Last summer a statue of the suffragette Emily Wilding Davison was unveiled in Epsom, near the racecourse where she was trampled to death by a horse while attempting to draw attention to the cause of Votes for Women.
Hers is not the only statue to have been unveiled in recent years.
In 2018, to mark the centenary of some women achieving the Parliamentary vote, Glasgow unveiled a statue of political activist Mary Barbour.
In the same year, Manchester unveiled statues of suffragette leaders Emmeline Pankhurst and Annie Kenney and, in 2019, of woman footballer Lily Parr.
The Public Statues and Sculpture Association lists 112 public statues of non-royal females in the UK in its useful database.
Searching it with the word “Aberdeen” brings up only one entry – Mary Slessor, who was born in Aberdeen but moved to Dundee as a child.
One statue honouring Mary can be found in Nethergate, Dundee.
There is, of course, also an apple-shaped granite monument in her memory in Union Terrace Gardens which will be going back when its revamp concludes.
The Women of Scotland website also offers a database to search.
It lists more than 900 memorials celebrating women throughout Scotland.
The database does list a number of plaques and other memorials to women around Aberdeen, but only two statues. They are both of Queen Victoria.
Walking around Aberdeen, you can pass statues of William Wallace, Edward VII, Robert Burns, General Gordon, Prince Albert and Robert the Bruce.
And, of course, the new statues of Denis Law and Alex Ferguson have added to this number.
Does it matter that Aberdeen seems to want to place only men (and Her Majesty) on a pedestal?
Statues are controversial these days, with continuing debate over the final placement of the statues of slave trader Edward Colston in Bristol or British imperialist Cecil Rhodes at Oriel College, Oxford.
Why do statues matter to Aberdeen?
Do we need new statues of women in Aberdeen?
Or are they an anachronistic relic of the past that society is rightly beginning to reject?
The memorials we put up in public spaces reflect a society’s values and the issues and people that they find important.
Statues can also inspire and educate, allowing us to start discussions about the people portrayed and their achievements.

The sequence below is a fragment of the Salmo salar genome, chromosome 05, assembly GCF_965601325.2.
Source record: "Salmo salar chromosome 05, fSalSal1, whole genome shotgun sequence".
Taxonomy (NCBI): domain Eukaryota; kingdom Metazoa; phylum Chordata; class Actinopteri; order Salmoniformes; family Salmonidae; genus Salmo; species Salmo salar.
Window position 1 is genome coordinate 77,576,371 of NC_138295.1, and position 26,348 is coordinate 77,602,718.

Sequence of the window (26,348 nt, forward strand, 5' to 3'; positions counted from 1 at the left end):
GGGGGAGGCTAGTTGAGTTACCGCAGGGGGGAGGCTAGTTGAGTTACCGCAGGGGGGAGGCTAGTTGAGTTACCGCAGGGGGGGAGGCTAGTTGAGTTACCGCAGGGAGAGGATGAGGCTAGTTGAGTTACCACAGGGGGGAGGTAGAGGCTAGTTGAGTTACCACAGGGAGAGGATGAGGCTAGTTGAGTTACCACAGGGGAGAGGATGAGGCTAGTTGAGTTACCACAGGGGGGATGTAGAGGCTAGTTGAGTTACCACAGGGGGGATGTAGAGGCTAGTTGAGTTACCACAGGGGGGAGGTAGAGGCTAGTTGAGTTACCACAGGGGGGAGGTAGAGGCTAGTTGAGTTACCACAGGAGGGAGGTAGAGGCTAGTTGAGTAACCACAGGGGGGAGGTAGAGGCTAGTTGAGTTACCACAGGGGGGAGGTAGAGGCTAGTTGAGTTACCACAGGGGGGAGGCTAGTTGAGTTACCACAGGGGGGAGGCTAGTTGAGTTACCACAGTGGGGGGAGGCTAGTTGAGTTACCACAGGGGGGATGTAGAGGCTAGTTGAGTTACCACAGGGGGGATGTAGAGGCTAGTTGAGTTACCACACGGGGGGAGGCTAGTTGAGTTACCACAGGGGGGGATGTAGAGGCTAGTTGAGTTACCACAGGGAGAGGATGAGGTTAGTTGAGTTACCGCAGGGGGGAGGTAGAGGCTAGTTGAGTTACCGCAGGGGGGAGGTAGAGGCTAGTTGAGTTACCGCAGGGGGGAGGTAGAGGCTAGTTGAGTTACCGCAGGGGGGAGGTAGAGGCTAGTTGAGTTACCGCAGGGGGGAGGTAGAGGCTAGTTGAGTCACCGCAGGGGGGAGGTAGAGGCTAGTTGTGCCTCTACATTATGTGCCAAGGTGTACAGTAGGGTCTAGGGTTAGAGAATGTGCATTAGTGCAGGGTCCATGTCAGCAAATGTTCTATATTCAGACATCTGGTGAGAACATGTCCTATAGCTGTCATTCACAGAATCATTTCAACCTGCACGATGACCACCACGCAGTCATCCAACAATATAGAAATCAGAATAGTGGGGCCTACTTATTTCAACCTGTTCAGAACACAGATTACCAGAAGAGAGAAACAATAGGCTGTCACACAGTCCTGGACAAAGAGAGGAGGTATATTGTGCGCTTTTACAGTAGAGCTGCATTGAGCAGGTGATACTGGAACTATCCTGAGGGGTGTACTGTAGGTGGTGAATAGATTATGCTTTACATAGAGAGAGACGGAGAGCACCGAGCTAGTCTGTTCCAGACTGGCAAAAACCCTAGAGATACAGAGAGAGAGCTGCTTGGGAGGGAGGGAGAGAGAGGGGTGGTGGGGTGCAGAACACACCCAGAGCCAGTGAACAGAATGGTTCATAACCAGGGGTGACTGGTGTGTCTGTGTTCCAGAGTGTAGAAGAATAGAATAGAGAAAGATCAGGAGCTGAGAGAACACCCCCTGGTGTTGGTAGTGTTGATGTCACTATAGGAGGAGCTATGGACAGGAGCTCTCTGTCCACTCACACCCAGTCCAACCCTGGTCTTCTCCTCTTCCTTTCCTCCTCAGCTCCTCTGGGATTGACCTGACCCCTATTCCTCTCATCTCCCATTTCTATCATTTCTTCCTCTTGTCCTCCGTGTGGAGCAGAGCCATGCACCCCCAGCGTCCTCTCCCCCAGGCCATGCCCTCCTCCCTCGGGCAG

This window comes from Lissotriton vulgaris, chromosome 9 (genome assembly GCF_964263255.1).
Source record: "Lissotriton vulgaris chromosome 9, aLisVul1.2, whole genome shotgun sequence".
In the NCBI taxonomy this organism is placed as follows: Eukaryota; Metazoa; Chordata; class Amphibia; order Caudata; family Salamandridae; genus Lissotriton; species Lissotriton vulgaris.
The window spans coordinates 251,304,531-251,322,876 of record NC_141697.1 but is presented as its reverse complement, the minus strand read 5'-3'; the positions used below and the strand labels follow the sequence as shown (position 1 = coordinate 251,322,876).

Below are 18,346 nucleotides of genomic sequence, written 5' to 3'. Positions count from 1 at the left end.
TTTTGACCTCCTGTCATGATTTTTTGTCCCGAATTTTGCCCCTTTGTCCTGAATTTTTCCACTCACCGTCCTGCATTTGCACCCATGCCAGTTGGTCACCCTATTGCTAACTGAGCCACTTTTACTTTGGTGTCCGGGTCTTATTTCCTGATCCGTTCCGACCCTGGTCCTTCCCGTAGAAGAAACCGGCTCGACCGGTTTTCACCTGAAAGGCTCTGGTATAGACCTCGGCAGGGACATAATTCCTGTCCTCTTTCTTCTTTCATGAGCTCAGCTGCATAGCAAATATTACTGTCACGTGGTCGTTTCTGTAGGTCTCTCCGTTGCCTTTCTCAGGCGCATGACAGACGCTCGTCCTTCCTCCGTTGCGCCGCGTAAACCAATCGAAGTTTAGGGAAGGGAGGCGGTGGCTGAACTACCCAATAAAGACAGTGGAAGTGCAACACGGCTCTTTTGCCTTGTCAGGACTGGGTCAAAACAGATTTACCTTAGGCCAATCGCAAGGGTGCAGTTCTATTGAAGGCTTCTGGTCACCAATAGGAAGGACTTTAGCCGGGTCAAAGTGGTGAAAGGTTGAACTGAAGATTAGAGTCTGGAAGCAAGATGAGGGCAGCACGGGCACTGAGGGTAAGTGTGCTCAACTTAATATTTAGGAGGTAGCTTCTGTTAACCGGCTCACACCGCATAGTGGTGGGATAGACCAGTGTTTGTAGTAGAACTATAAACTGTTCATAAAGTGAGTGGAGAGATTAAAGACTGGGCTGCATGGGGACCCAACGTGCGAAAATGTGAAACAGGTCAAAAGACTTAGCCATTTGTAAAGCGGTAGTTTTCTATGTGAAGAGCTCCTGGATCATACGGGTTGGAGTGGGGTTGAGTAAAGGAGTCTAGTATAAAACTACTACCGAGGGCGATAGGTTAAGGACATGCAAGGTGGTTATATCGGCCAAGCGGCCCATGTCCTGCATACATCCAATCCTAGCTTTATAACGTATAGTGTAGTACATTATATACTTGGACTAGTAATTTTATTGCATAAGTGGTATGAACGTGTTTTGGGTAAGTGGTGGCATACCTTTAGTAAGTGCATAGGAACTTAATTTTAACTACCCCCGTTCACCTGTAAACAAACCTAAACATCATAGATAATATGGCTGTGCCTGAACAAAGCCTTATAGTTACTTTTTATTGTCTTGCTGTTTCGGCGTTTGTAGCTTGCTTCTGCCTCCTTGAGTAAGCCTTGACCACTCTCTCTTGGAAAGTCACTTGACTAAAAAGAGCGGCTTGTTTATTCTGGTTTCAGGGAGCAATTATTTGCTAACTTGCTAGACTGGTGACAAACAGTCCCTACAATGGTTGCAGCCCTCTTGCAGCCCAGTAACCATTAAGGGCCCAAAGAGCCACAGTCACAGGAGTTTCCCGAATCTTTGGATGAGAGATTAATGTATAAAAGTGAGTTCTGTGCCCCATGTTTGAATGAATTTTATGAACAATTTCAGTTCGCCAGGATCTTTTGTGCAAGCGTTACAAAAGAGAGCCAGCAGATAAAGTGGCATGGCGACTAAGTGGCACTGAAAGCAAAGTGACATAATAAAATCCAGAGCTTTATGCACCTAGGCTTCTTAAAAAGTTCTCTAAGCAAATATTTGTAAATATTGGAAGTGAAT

Does the limited number of statues of women in Aberdeen reflect civic attitudes to the value of women in the city’s history? Surely not.
Celebrating women working together
Aberdeen does have memorials to women – my favourite being the mural by Carrie Reichardt from the 2018 NuArt festival.
Titled Deeds not Words, it features a number of women who campaigned for women’s rights in the 19th and 20th centuries.
It features geologist and politician Dame May Ogilvie Gordon, naturalist and women’s rights activist Marian Farquharson, Ishbel Lady Aberdeen and the female education pioneer Louisa Innes Lumsden, all surrounding an image of Aberdeen’s own suffragette, Caroline Phillips.
I have to confess that I prefer this collective approach to celebrating the achievements of women.
This method perhaps more accurately reflects the way in which women have achieved change – by working together.
Land Army monument an example
For that reason, I also prefer the collective memorials to women that have appeared in recent years.
This includes Dundee’s Jute Women, Stornoway’s Herring Girls, and the striking memorial to the Women’s Land Army at Clochan.
These collective memorials also reject the ‘Great Man’ view of history, which suggests that historic achievements were the result of one man’s endeavours and leadership.
The statue of Millicent Garret Fawcett, leader of the Women Suffragists, again unveiled in 2018, includes the names and images of 55 women and four men who supported women’s suffrage on its plinth.
It acknowledges that the achievement of the women’s vote was the result of a collective effort.
I also like the fact that several of the new memorials to women depict them sitting on a bench, with room for the viewer to sit beside them.
They are not positioned above the viewer but as part of the community, encouraging other women to join them and perhaps consider their own contributions to public life.
Statues should celebrate but also inspire. What sort of inspiration does a young girl see when she walks around Aberdeen?
- Sarah Pedersen is Professor of Communication and Media at Robert Gordon University.